The myth of happily ever after

Three years ago today, I married the love of my life. I celebrated by taking both children to a WIC appointment by myself, then to the doctor so my 2-year-old could be diagnosed with ringworm, then to two grocery stores, where said 2-year-old threw a fit by throwing groceries out of the cart, all in 90-degree heat. And that was all before noon. Now, both kids are in bed, presumably asleep, and I’m dripping sweat onto the computer as I consider how to spend the rest of the evening. I’m tempted to just go to bed. I could use the sleep. But the house my husband so lovingly cleaned for us before we returned home is a tornadic disaster, and we’ve only been back one full day. Ah, life with children.

Aforementioned 2-year-old is showing a wild, independent streak. Tonight, she put her own supper away. (Miraculously, none of it ended up on the floor.) And she insisted on feeding her brother, not yet 6 months old, by herself. Needless to say, we were all a sticky mess after that was over.

Does anyone think this is what their life will be like when they get married? Toys strewn across the floor. Stepping over said toys on the floor. Stubbing toes on toys you forgot were on the floor. (This happened more than once tonight.) Wolfing down dinner because everyone, including the baby, is hungry at the same time. An hour or more to run errands that by yourself would take 15 minutes. Craving adult companionship while your husband is surrounded by friends, colleagues and brothers and sisters in Christ.

I promise, I’m not depressed. I can’t imagine not having my kids around, even if I sometimes can imagine what life would be like without them. I’m occasionally jealous of married couples who get to take a weekend to celebrate their anniversary. Since we’ve been married, I think our biggest celebration has been dinner and a movie. It’s OK. It’s life. It’s where we’re at. I know someday we’ll be able to do something special, and the time between now and then won’t seem long at all.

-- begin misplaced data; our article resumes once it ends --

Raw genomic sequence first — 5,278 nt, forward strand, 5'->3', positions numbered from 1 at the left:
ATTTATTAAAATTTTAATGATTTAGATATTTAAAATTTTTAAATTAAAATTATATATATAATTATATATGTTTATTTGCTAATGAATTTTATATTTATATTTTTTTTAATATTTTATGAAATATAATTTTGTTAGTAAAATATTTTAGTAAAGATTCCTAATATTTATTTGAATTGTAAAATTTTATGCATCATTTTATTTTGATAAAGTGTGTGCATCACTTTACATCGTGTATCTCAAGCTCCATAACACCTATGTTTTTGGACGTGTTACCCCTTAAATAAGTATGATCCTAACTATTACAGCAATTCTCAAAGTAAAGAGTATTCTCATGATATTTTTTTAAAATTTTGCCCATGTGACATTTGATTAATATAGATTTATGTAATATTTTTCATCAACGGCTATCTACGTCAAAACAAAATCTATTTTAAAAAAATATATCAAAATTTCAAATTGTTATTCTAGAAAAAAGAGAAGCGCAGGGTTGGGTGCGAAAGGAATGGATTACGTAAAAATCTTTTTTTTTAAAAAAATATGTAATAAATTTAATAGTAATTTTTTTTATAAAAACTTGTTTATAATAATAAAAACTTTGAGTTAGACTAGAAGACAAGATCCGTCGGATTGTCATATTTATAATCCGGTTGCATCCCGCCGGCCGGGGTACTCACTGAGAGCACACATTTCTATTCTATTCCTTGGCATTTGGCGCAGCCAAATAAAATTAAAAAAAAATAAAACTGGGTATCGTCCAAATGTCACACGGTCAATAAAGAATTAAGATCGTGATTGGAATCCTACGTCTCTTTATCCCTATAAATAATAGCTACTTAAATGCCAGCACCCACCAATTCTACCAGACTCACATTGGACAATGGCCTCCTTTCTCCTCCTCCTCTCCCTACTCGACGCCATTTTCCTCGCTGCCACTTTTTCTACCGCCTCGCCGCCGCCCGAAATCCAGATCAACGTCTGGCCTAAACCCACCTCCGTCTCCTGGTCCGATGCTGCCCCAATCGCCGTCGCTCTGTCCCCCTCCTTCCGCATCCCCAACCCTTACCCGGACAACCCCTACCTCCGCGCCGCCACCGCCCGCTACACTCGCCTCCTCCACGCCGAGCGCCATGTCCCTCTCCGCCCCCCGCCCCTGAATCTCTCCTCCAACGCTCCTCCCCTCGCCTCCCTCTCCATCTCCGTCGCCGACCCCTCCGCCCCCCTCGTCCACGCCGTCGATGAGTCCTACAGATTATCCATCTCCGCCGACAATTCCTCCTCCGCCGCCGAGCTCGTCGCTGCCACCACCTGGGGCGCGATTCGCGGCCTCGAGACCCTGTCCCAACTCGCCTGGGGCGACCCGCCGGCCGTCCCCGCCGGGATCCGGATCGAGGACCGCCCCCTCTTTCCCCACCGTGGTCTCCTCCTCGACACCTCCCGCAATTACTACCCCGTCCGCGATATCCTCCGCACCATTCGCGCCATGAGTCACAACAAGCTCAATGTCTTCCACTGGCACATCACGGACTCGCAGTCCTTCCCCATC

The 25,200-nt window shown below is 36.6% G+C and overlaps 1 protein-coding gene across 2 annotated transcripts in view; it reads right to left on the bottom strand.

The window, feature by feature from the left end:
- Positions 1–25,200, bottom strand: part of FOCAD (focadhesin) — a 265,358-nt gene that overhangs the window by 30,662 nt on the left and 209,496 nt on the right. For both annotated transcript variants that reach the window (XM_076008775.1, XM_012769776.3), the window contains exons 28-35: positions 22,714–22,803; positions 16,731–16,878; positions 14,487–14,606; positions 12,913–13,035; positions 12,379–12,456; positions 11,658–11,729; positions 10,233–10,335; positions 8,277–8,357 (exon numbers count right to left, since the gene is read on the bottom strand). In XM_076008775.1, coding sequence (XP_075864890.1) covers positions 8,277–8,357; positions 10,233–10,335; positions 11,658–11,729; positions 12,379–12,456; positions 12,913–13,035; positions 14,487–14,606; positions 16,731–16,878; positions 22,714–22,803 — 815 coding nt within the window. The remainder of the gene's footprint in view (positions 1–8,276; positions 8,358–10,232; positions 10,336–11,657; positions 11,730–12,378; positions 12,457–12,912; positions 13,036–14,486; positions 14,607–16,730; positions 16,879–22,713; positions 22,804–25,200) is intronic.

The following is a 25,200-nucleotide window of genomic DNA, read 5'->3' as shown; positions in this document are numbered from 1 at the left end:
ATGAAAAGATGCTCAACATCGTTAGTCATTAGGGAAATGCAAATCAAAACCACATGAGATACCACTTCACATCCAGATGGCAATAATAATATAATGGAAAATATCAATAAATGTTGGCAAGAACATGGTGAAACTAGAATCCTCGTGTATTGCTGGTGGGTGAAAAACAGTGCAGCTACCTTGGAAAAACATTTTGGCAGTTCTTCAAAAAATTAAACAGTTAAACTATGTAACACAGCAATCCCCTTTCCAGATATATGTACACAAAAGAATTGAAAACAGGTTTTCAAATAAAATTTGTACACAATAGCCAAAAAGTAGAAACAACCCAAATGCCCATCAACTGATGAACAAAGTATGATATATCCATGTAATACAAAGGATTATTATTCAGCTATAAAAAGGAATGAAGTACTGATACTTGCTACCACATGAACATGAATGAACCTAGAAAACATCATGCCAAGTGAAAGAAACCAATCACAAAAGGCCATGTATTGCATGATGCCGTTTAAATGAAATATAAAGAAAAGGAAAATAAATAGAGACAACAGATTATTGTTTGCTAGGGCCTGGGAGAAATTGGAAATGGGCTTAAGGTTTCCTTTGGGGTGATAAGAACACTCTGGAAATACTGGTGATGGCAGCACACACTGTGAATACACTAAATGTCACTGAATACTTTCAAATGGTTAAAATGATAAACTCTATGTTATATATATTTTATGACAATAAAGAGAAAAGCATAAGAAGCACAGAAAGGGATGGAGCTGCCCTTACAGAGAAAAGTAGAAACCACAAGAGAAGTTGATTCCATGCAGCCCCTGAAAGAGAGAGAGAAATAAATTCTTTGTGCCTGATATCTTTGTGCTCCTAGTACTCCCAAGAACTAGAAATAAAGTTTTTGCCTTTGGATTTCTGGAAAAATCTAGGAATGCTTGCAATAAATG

Three years isn’t a lot of time to gain wisdom about marriage and relationships, but I gave up the “Happily Ever After” myth a long time ago. People talk about the honeymoon phase. In some ways, I’m not sure we ever had that. But I certainly don’t view weddings the same as I did before I was married. I used to cry because I so badly wanted to be married. Now, I sit in the pew and think, do they have any idea how much work this is? I’m sure I’ll be real popular in any premarital counseling Phil and I do together.

But it’s true: Marriage is hard work. And I don’t think that ever stops. I know some marriages don’t last five years, and I wonder if some of those people were deceived about how much work goes into making a marriage … work. As I told a bride-to-be recently, some of the best pre-wedding wisdom I ever received was that marriage is not a 50-50 partnership; it’s 100-100. We don’t give half of what we are and the other person gives half of what they are. We both give everything we have to each other and to the relationship. I guess for some people that’s too much.

Enough rambling. I think my brain was melted by the heat today. All I really wanted to say was that I love my husband more today than three years ago, and different than I did then, and if we had to get married again, and I knew what I know now, I’d do it again in a heartbeat. God picked the perfect man for me, although he, and I, both are far from perfect.

Maybe happily ever after isn’t so much a myth but a distortion because I’m certainly happy in my marriage, but it’s not a no-problems-everything’s-perfect kind of happy.